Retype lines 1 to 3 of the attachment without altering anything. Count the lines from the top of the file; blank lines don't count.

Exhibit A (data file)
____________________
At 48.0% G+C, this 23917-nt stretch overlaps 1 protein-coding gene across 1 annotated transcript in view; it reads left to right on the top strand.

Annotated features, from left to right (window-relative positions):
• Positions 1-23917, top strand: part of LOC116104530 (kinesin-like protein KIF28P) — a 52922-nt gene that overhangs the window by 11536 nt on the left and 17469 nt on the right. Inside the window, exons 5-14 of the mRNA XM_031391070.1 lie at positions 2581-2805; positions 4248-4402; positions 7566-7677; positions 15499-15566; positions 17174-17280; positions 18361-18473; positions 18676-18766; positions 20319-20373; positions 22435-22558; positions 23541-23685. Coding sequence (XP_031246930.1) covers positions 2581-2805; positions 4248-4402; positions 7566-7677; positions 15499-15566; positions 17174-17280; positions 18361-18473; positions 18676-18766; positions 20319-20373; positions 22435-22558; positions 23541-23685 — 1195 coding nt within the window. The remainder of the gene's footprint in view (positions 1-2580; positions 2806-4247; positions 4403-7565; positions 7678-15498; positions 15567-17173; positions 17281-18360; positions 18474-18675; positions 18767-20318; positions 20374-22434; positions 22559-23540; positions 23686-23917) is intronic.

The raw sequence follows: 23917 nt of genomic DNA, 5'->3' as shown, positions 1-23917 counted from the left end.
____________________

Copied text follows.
At 48.0% G+C, this 23917-nt stretch overlaps 1 protein-coding gene across 1 annotated transcript in view; it reads left to right on the top strand.

Annotated features, from left to right (window-relative positions):
• Positions 1-23917, top strand: part of LOC116104530 (kinesin-like protein KIF28P) — a 52922-nt gene that overhangs the window by 11536 nt on the left and 17469 nt on the right. Inside the window, exons 5-14 of the mRNA XM_031391070.1 lie at positions 2581-2805; positions 4248-4402; positions 7566-7677; positions 15499-15566; positions 17174-17280; positions 18361-18473; positions 18676-18766; positions 20319-20373; positions 22435-22558; positions 23541-23685. Coding sequence (XP_031246930.1) covers positions 2581-2805; positions 4248-4402; positions 7566-7677; positions 15499-15566; positions 17174-17280; positions 18361-18473; positions 18676-18766; positions 20319-20373; positions 22435-22558; positions 23541-23685 — 1195 coding nt within the window. The remainder of the gene's footprint in view (positions 1-2580; positions 2806-4247; positions 4403-7565; positions 7678-15498; positions 15567-17173; positions 17281-18360; positions 18474-18675; positions 18767-20318; positions 20374-22434; positions 22559-23540; positions 23686-23917) is intronic.